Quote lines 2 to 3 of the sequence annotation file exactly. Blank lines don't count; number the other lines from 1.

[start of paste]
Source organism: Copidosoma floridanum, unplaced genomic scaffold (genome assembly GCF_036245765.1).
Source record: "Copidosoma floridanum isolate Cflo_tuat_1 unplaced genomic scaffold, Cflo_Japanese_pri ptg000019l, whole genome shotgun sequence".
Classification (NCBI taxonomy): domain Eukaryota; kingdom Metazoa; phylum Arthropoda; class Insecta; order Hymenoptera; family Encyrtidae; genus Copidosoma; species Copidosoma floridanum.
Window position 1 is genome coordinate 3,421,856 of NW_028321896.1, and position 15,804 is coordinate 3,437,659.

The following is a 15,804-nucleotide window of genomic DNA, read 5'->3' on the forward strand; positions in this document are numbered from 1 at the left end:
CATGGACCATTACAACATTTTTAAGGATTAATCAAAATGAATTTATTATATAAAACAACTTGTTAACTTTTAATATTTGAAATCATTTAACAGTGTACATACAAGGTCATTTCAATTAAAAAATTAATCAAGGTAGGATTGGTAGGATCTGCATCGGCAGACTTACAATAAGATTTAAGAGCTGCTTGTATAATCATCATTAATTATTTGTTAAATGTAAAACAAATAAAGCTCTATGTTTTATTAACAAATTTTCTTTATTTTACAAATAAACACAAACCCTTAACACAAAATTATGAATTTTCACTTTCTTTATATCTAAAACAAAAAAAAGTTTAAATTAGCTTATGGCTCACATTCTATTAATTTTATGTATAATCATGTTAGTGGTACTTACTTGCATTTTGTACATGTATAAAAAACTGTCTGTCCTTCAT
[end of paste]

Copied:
Source record: "Copidosoma floridanum isolate Cflo_tuat_1 unplaced genomic scaffold, Cflo_Japanese_pri ptg000019l, whole genome shotgun sequence".
Classification (NCBI taxonomy): domain Eukaryota; kingdom Metazoa; phylum Arthropoda; class Insecta; order Hymenoptera; family Encyrtidae; genus Copidosoma; species Copidosoma floridanum.